Broward MP, Scot Peterson, seen standing outside during Florida school filming in a new video

Broward MP Scot Peterson stands behind a concrete wall doing nothing while high school students lie dead and wounded a few feet away, a recently released video of Florida school shootings.

The Broward Sheriff's Office released the 27-minute video video on Thursday from the former resource officer who responded to initial reports of a shooting at Marjory Stoneman Douglas High School on February 14. Peterson, who was badigned to the school and on the site when the shooting began, is seen with a civilian safety monitor at the beginning of the video, but most of the video is left standing outside the school with his gun drawn.

Former deputy Scot Peterson, on the right, appears in a video recently released during Florida's February 14 school shooting.

"The video speaks for itself," the Broward Sheriff's Office said in a statement. "His actions were sufficient to guarantee an internal affairs investigation, as requested by Sheriff Scott Israel on February 21. After being suspended without pay, Peterson decided to resign and immediately withdrew instead of facing a possible termination."


Broward County Sheriff Scott Israel previously said that Peterson, who was armed when gunman Nikolas Cruz opened fire at Parkland High School, " never entered [to] "the building was under attack. The sheriff added that Peterson took a position looking at the west entrance of the building, as shown in the video published on Thursday. Peterson remains in the area for the next 20 minutes. The responding agents arrive at the scene, taking a total of 11 minutes to enter the building from the moment they were first reported.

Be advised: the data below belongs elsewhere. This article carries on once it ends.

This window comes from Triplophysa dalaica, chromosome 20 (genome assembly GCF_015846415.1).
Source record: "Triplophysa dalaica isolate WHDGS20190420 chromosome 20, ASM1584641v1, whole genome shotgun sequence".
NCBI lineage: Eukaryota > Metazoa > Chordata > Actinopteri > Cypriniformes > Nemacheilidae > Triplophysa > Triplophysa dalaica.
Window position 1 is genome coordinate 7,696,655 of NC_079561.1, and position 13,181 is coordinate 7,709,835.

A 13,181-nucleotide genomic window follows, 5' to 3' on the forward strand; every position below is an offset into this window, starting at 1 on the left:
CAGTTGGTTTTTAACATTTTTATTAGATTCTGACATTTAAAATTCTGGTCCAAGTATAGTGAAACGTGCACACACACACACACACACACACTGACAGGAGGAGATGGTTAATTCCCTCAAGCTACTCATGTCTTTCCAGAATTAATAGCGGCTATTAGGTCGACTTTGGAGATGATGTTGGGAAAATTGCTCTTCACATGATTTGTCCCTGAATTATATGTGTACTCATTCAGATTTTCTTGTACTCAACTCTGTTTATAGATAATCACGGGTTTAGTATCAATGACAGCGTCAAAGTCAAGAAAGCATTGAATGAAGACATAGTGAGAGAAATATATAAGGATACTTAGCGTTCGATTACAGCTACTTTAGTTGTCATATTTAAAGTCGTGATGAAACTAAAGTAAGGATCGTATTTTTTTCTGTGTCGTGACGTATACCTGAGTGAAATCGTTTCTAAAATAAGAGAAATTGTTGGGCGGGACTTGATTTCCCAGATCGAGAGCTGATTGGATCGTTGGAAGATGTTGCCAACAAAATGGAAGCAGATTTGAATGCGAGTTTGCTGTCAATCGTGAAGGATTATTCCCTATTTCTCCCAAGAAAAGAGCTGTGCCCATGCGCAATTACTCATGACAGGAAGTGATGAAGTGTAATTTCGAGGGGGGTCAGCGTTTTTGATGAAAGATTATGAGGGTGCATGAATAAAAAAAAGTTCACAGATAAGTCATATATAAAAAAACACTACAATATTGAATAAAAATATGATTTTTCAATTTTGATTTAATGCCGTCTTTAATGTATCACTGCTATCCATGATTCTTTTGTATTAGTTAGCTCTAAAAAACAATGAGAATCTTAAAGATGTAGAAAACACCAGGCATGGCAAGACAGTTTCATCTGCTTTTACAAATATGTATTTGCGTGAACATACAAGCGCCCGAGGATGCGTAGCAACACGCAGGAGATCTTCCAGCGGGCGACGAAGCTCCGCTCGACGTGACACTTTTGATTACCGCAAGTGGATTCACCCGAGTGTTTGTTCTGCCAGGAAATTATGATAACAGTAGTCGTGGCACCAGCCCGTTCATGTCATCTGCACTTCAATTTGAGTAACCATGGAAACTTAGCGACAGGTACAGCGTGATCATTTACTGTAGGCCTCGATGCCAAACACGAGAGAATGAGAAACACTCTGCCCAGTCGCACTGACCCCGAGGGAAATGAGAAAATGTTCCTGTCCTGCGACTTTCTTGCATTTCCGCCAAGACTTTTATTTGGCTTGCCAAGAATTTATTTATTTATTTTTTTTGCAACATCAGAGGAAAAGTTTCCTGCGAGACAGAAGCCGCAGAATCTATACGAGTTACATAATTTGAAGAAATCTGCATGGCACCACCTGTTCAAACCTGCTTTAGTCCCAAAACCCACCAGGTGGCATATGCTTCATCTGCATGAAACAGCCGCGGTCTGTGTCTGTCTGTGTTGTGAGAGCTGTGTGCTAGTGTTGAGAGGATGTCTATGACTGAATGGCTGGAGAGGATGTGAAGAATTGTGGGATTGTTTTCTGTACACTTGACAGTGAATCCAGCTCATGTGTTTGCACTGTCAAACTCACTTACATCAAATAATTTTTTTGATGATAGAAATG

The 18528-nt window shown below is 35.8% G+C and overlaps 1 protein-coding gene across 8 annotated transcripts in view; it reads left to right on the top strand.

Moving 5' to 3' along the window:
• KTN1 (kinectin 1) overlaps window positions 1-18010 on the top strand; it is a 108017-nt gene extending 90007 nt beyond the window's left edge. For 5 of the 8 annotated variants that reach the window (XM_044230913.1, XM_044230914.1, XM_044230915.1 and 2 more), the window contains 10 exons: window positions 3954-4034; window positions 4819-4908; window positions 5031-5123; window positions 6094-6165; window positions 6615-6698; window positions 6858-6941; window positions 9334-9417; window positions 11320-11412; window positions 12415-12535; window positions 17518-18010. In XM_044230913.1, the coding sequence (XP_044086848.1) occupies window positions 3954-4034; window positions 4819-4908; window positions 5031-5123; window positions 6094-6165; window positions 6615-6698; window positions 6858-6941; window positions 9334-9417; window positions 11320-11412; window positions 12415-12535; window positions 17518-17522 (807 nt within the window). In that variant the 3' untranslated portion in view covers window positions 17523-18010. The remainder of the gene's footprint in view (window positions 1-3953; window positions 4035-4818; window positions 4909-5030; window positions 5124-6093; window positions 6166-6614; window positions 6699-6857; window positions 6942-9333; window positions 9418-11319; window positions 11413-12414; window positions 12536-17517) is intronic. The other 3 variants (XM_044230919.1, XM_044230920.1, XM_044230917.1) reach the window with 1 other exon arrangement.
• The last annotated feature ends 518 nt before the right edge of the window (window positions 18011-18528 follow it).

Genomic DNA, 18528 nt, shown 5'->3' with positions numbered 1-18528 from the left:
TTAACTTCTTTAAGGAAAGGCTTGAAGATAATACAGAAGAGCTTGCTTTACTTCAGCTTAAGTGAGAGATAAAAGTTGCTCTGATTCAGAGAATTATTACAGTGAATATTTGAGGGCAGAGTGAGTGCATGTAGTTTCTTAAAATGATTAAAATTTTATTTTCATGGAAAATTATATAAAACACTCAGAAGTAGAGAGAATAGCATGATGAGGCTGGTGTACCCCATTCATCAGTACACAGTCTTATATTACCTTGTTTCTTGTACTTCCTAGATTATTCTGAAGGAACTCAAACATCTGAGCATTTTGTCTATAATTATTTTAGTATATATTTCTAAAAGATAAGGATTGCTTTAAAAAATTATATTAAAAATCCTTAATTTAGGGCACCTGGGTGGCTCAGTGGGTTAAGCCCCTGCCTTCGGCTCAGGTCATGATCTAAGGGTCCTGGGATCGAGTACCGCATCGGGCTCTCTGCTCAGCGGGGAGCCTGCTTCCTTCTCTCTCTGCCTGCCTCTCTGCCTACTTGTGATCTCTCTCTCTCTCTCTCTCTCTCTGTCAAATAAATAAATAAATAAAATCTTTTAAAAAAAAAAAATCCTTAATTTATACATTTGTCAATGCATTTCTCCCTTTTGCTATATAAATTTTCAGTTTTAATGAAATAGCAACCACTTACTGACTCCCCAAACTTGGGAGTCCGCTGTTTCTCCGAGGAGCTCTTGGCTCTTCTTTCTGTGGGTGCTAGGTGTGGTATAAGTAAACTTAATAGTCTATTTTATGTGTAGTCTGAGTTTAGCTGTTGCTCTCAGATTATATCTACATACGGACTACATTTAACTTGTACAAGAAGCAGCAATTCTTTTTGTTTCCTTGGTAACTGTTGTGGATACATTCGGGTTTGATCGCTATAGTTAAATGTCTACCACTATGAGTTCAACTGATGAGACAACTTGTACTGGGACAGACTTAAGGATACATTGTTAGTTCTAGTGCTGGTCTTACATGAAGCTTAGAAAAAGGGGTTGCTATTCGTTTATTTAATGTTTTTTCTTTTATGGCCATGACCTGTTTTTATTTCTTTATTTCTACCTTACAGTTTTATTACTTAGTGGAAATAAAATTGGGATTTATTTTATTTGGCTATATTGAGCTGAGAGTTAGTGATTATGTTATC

Cruz, who does not appear in the video released on Thursday, killed 17 people and wounded 17 others that day with Peterson out of all time. Israel said that Peterson should have accused and tried to kill the gunman.

Peterson responded to the sheriff's words in late February. In a statement released by his lawyer, the former deputy said he initially did not enter the building because he believed the shooter was outside. He added that he wished he could have avoided the horrible tragedy, but denied being a "coward".


Former deputy Scot Peterson is seen standing outside the building when gunman Nikolas Cruz opened fire inside.

(Broward Sheriff's Office)

The internal radio dispatches launched by the Broward County Sheriff's Department revealed that the former school resource officer said the shots came from the "inside," according to the Miami Herald.

"Do not go near building 12 or 1300, stay at least 500 feet away," Peterson was heard to say on the radio.


Investigators revealed that Peterson focused on getting nearby streets and the closed high school and keep the deputies away from the building.


Former deputy Scot Peterson was seen on a surveillance video at the time a shooting was reported at Marjory Stoneman Douglas High School. (AP)

The surveillance videos were made public after several media demanded the launch. A Broward circuit judge authorized the launch on Thursday. The superintendent of Broward County schools, Robert Runcie, endorsed the release of Thursday's video, saying it brings "transparency" to the investigation.

"I believe in transparency with the public and I think they should see it," Runcie had told the Sun Sentinel. "The public has the right to know what happened, and we should be able to learn from that and find out what we should change in our institutions to improve as we move forward."

"The lawyers agreed that it would not be like that." "Give all our secrets regarding safety" at Douglas High School, School Board President Nora Rupert told the Sun Sentinel about the decision not to appeal the release of the video.

It is not clear if other camera angles surrounding the school were available.

President Trump criticized Peterson's actions last month, calling him a "coward."

"When it came time to go in and do something, he did not have courage, or something happened," Trump said. . "He certainly did a bad job, which is the case where someone was outside, trained, did not react properly under pressure or was a coward."

Cruz appeared in court on Wednesday for his indictment on 17 counts of premeditated murder and 17 counts of attempted murder. The judge pleaded not guilty on behalf of the gunman. Prosecutors filed a notice of intent to seek the death penalty for Cruz on Tuesday.

Kathleen Joyce of Fox News and Travis Fedschun contributed to this report.

Katherine Lam is a digital producer of breaking news for Fox News. Follow her on Twitter at @bykatherinelam

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